The American Petroleum Institute and the Association of American Railroads have reached an agreement to make thicker tanker cars for shipping oil and schedule plans for retiring older cars; if the agreement is endorsed by the Transportation Department, it will become a key component of a larger rail safety overhaul, Reuters reports.
FORT WORTH, Texas (AP) — States where hydraulic fracturing is taking place have seen a surge in earthquake activity, raising suspicions that the unconventional drilling method could be to blame, especially the wells where the industry disposes of its wastewater.
Fracking generates vast amounts of wastewater, far more than traditional drilling methods. The water is pumped into injection wells, which send the waste thousands of feet underground. No one knows for certain exactly what happens to the liquids after that. Scientists wonder whether they could trigger quakes by increasing underground pressures and lubricating faults.
Lacking any catalysts, the price of oil barely changed Monday. Meanwhile, gasoline prices in the U.S. slipped to three-month lows.
Benchmark U.S. crude for August delivery rose 8 cents at $100.91 a barrel on the New York Mercantile Exchange. The Nymex contract fell 3.1 percent last week and is down 4.3 percent so far in July. Brent crude, a benchmark for international oils, gained 45 cents to $107.71 on the ICE Futures exchange in London.
International Energy Agency head Maria van der Hoeven warned that surging U.S. oil and gas production may not guarantee energy security, recommending that the government review its gasoline tax rates, FuelFix reports.
Investment bank Raymond James told Platts that increased production efficiency means that U.S. shale exploration firms are becoming immune to sluggish commodity prices, keeping up positive growth even with moderate declines in oil and gas prices, Platts reports.
North Dakota's Department of Mineral Resources said the state's crude oil production climbed 36,379 barrels per day in May from the previous month, setting a new monthly output record of 1,039,635 barrels per day, Platts reports.
The price of oil edged lower Monday after its biggest one-day drop since April on expectations Libyan oil will soon return to the market.
Benchmark U.S. crude for August delivery was down 39 cents to $100.44 per barrel at 0535 GMT in electronic trading on the New York Mercantile Exchange. It fell 3.1 percent last week and is down 4.3 percent so far in July.
Mexico's moves to implement new energy reform measures to open the nation's oil reserves to foreign investment could be hindered by Petroleos Mexicanos' monopoly on energy infrastructure, FuelFix reports.
WASHINGTON (AP) — A string of fiery train derailments across the country has triggered a high-stakes but behind-the-scenes campaign to shape how the government responds to calls for tighter safety rules.
Billions of dollars are riding on how these rules are written, and lobbyists from the railroads, tank car manufacturers and the oil, ethanol and chemical industries have met 13 times since March with officials at the White House and the Pipeline and Hazardous Materials Safety Administration.
DENVER (AP) — Whiting Petroleum Corp. said Sunday it is buying Kodiak Oil & Gas Corp. for $6 billion in stock, worth $13.90 per share, in a deal that will make it the largest producer in the booming Bakken region of North Dakota and Montana.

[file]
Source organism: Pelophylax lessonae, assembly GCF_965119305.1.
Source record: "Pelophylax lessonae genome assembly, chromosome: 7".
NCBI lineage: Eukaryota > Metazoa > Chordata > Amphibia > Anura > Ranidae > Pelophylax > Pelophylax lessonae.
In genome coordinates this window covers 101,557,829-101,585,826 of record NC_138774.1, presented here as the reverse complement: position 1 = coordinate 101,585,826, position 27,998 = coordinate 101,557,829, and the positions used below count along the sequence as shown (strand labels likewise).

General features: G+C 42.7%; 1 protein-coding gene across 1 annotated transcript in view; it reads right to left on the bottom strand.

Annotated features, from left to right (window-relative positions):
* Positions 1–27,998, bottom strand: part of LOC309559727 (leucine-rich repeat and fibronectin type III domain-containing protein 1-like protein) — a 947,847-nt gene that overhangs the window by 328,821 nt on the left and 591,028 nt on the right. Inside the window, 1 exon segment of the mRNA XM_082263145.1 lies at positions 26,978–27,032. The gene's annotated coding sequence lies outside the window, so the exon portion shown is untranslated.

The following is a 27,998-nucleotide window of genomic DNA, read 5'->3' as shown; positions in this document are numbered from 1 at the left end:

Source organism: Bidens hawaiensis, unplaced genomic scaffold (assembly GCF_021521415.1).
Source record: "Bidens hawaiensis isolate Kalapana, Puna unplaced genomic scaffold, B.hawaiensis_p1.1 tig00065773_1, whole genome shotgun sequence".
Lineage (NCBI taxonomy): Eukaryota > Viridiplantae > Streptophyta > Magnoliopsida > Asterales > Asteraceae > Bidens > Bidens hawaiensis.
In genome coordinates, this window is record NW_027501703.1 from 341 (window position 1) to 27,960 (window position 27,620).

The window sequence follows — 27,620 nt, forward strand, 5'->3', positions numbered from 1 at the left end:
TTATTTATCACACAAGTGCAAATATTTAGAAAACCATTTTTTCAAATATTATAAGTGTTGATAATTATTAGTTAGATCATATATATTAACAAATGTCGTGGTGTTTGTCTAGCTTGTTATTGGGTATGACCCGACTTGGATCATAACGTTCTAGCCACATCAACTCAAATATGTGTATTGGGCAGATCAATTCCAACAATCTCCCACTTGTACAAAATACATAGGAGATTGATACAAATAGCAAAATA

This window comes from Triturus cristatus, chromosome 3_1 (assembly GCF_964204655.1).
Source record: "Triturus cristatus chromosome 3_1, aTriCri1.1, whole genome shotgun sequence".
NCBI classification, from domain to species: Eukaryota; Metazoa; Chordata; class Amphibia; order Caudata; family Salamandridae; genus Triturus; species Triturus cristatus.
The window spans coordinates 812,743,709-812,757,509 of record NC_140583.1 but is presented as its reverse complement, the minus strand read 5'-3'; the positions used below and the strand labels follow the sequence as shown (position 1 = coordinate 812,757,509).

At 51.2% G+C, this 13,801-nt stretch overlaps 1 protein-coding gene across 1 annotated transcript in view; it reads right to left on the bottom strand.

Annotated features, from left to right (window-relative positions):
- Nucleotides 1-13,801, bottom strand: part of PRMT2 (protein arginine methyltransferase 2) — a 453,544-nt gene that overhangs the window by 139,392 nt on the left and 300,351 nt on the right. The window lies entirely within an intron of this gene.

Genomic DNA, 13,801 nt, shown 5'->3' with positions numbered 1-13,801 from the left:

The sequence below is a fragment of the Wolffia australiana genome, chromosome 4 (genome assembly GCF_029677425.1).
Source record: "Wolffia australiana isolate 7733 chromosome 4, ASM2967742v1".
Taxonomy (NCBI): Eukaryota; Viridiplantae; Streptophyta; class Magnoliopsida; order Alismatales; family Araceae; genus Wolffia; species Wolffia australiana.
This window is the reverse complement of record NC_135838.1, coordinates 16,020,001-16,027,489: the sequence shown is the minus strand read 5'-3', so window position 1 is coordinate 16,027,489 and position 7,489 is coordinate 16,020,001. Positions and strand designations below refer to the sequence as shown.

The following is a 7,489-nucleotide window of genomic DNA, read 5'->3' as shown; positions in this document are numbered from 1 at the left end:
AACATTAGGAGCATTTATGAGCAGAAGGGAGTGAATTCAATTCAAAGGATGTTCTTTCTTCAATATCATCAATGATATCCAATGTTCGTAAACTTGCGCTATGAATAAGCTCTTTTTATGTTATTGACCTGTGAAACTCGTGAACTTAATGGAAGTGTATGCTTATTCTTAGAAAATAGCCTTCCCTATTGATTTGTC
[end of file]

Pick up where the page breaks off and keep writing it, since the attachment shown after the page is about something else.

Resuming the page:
The combined company had over 107,000 barrels of oil equivalent production per day in the first quarter.
Trying to phase out old DOT-111 tank cars within two years, as proposed in new Department of Transportation regulations, could trigger a shortage and hurt oil and ethanol production, industry officials warned, Platts reports.
The Environmental Protection Agency, ahead of four public hearings set for next week on its proposed rule to limit carbon emissions from existing power plants, says it has already received 300,000 comments on the regulation, The Hill reports.
Texas and Oklahoma -- states that are home to some of the biggest critics of President Obama’s climate policy – would have the most to gain from his administration’s proposed carbon rule because of the boost it would provide the natural gas industry, according to a study being released Thursday by the Center for Strategic and International Studies and the Rhodium Group, The New York Times reports.
Canada’s Talisman Energy has confirmed that it’s in talks to sell some of its assets to Spain’s Repsol, which analysts speculate may include interests in Marcellus Shale and Eagle Ford Shale, The Wall Street Journal reports.
Sen. John Hoeven, R-N.D., says the latest measure he’s introduced to speed Energy Department consideration of LNG export permits –- which would require action within 45 days of a preliminary application being filed with the Federal Energy regulatory Commission -– is a good compromise on the issue, The Hill reports.
Carbon capture should begin at the Kemper County Energy Facility in the fall, and operations at the coal-fired plant are on track for a May start date, according to officials of Southern Co. subsidiary Mississippi Power, E&E reports.
The installation in Texas of a massive transmission system for wind energy, which can handle up to 18,000 megawatts, has encouraged development of clusters of wind farms in its competitive renewable energy zones, The New York Times reports.
Renewable energy advocates attending a public meeting Wednesday asked the Utah Public Service Commission to reject an application from Rocky Mountain Power to charge customers with solar panels an extra fee, the Deseret News reports.
Staff and former members of the Chemical Safety Board continue to paint a picture of an agency in turmoil even as Chairman Rafael Moure-Eraso maintains the CSB is getting its workload under control, National Journal reports.